New Findings with Epstein Barr Virus: The Sleeping Giant

By Dr. Linda J. Dobberstein, DC, Board Certified in Clinical Nutrition

July 28, 2014

New Findings with Epstein Barr Virus: The Sleeping Giant
The Epstein Barr Virus (EBV), a HHV-4 herpes virus, is one of the most common viruses found in humans. In most individuals, it has no serious consequences other than a brief, minor, cold-like illness. Normally the virus stays in the body and remains dormant throughout life. For some, this is not the case and may result in serious illness related to EBV later in life. Keeping the immune system energized is integral to prevention.

Infection with the Epstein Barr Virus (EBV) is very common. About 50% of children have had an EBV infection by the age of five. By adulthood, 95% of the population has been infected with EBV. Symptoms look like the common cold, i.e. sore throat, swollen lymph nodes, severe fatigue, and fever. A more severe infection can become mononucleosis. After the initial infection, the virus remains in the body for life. In a healthy individual, it does not cause future infections and presents no symptoms. The virus may shed periodically in the saliva, which when transferred to another individual, may cause them to become infected; hence mononucleosis is known as the “kissing disease."

Known Disorders Linked with EBV

Researchers have studied the Epstein Barr Virus for decades. They have been looking at its role in the development of future disease besides its initial presentation of “cold symptoms." They have established a link with many disorders including certain types of cancers such as Hodgkin’s lymphoma, a wide variety of B-cell lymphomas, some T-cell lymphomas, nose-throat cancer, and some gastric cancers. Researchers have also been looking at lymphoma development in those with inflammatory bowel disease (Crohn’s disease and Ulcerative Colitis). They agreed that most lymphomas of the intestinal tract in patients with inflammatory bowel disease were clearly associated with EBV.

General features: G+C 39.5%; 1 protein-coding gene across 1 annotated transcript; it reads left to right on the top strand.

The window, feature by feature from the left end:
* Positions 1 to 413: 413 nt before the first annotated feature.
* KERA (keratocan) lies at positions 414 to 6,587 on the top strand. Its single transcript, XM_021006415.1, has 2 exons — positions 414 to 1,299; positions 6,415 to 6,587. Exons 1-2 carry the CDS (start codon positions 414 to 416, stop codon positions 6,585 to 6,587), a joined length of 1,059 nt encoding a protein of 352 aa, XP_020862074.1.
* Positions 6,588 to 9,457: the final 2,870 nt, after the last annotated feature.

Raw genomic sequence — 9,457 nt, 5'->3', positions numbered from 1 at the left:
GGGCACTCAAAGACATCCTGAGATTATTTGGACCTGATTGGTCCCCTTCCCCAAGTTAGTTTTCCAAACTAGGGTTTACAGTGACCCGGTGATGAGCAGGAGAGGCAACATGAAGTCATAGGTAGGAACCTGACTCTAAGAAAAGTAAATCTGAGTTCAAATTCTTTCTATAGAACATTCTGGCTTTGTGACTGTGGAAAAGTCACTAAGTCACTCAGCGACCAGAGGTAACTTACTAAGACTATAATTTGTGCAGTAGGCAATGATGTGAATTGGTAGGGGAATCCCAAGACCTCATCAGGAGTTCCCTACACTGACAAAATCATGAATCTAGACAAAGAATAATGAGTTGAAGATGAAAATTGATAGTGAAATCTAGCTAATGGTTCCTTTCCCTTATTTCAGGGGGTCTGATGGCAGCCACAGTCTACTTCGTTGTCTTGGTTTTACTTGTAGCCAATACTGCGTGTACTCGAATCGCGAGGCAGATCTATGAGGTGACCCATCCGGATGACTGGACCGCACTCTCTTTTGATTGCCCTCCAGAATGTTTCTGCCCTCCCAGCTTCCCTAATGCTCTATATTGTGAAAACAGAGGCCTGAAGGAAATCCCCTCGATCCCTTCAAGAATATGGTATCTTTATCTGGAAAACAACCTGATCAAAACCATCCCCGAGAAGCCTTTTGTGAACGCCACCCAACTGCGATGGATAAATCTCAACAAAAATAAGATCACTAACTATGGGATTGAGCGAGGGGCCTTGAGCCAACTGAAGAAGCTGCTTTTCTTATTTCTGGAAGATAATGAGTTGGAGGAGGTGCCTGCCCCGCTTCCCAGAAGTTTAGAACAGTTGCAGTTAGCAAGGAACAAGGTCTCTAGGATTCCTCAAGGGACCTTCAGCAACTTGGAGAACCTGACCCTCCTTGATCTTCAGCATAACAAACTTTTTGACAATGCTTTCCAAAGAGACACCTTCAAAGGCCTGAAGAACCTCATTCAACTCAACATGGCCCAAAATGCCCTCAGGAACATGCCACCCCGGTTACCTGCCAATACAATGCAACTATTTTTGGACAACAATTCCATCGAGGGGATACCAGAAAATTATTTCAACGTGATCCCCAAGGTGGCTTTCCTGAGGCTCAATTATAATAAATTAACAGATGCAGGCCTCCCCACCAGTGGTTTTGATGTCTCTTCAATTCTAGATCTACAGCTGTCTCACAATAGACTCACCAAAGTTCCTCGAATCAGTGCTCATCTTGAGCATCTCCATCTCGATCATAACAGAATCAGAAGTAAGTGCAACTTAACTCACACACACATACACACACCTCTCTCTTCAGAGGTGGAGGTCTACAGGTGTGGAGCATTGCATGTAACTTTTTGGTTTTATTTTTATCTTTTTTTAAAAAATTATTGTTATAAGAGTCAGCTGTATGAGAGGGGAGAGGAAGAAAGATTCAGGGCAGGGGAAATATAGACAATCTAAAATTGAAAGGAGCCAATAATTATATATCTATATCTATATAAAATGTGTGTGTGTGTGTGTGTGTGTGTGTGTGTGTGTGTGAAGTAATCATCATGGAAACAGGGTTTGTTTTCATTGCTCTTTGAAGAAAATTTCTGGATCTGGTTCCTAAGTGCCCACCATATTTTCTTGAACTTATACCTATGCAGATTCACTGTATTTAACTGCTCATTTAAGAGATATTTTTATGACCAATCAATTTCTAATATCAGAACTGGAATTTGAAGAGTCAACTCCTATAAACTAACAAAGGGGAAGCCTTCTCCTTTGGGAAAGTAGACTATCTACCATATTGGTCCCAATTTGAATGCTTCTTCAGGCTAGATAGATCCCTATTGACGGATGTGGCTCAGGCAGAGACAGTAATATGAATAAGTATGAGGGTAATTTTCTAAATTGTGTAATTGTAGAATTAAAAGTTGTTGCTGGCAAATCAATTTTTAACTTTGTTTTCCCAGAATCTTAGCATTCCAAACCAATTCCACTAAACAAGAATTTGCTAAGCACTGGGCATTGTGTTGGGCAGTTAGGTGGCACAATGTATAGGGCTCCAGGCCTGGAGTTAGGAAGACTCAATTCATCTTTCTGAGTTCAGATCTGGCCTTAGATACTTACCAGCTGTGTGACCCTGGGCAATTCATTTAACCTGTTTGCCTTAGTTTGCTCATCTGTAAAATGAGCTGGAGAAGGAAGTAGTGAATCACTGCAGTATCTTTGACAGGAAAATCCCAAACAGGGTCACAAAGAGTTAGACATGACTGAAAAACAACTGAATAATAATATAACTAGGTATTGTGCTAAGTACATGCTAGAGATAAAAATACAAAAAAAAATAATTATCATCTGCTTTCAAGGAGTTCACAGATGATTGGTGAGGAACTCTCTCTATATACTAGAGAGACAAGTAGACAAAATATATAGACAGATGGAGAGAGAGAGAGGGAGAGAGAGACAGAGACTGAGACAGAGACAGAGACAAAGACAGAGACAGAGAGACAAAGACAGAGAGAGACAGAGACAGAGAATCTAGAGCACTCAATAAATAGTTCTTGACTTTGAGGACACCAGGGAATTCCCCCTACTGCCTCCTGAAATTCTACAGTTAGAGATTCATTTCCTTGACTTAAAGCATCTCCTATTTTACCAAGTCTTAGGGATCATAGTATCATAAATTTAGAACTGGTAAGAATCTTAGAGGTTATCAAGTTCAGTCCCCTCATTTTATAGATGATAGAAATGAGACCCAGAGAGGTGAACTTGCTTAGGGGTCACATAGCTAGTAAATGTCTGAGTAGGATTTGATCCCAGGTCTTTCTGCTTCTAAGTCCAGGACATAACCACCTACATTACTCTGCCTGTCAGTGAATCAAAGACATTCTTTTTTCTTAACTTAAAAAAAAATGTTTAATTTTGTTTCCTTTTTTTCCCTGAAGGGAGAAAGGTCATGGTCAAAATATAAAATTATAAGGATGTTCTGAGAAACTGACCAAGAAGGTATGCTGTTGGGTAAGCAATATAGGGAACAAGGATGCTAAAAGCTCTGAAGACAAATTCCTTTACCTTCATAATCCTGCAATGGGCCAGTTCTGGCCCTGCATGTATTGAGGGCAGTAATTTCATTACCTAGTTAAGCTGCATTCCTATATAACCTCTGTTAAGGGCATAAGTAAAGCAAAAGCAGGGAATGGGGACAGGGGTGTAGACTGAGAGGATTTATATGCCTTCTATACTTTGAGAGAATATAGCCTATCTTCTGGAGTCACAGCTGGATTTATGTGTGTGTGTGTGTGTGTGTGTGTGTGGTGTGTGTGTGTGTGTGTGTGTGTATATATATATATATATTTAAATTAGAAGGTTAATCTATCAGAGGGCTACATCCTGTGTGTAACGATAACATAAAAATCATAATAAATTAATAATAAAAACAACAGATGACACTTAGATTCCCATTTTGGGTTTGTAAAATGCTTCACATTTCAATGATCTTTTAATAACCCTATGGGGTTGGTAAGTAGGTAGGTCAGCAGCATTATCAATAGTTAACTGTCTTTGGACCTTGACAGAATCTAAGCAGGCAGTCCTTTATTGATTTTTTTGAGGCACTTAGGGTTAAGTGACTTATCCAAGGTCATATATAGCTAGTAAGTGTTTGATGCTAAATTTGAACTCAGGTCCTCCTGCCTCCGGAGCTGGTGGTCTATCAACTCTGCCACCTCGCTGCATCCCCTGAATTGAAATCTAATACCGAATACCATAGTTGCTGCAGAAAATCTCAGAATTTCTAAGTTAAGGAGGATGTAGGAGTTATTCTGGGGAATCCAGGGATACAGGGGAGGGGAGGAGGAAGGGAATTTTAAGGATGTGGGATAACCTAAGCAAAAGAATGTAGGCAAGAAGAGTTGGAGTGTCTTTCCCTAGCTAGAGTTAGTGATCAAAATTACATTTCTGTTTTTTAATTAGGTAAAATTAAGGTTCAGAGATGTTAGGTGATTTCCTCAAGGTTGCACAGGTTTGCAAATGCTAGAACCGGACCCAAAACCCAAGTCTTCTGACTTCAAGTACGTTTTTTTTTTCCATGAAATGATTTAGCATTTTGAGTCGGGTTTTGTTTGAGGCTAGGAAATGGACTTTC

The link between multiple sclerosis (MS) and EBV has been under intense research since 1979. There is compelling evidence and several hypotheses showing a connection, but there are conflicting results. Recent research seems to have identified the missing link between EBV and MS. It showed that individuals who had infectious mononucleosis and elevated anti-EBNA-1-IgG titers may have been acted upon by an endogenous retrovirus that activates nerve tissue damage. This means that there may be a hidden virus in the body triggering EBV to attack nerve tissue and leading to the development of MS.

Besides its relation to certain cancers, inflammatory bowel disease pathology, and multiple sclerosis, researchers have identified a number of other diseases correlating with EBV activity. One of the disorders is Chronic Fatigue Syndrome/Myalgic Encephalomyelitis. Researchers are unsure if EBV is the cause or result of the immune dysfunction associated with CFS/ME. Their findings indicate that some patients who have CFS/ME clearly have chronic, active elevations of EBV. In this case, researchers recommended that patients be tested for reactivity to the serum antibody EBV VCA IgM as a specific diagnostic test to confirm the issue. It is especially important for CFS/ME patients to manage EBV. Research published in Cancer showed an increased risk and prevalence of B cell lymphomas and non-Hodgkin’s Lymphoma in patients with Chronic Fatigue Syndrome.

In addition, researchers are studying EBV's relationship to neurodegeneration. This is a developing area of research with very few studies outside the neurological disorder of MS. Recent research shows that elevated EBV antigens may be a risk factor for the cognitive deterioration and progression of Alzheimer’s disease. Most likely this finding will provoke a stream of studies for years before coming to a final conclusion, but it certainly catches the eye. It is also known that in certain circumstances of severe, life threatening illness where there has been serious loss of myelin, patients with the highest amount of EBV immune activity developed the highest amount of whole brain, gray matter atrophy and central (thalamic) atrophy.

EBV activity may be downplayed in mainstream medicine and in infectious disease offices declaring it a benign illness for the general public. Clearly though, something is going on with EBV being a trigger for bigger problems in those who are susceptible. Without a doubt, researchers will continue to debate the chicken and egg response with EBV and other illnesses. Common sense tells us that it is vital to keep the immune system fortified against this sleeping giant.

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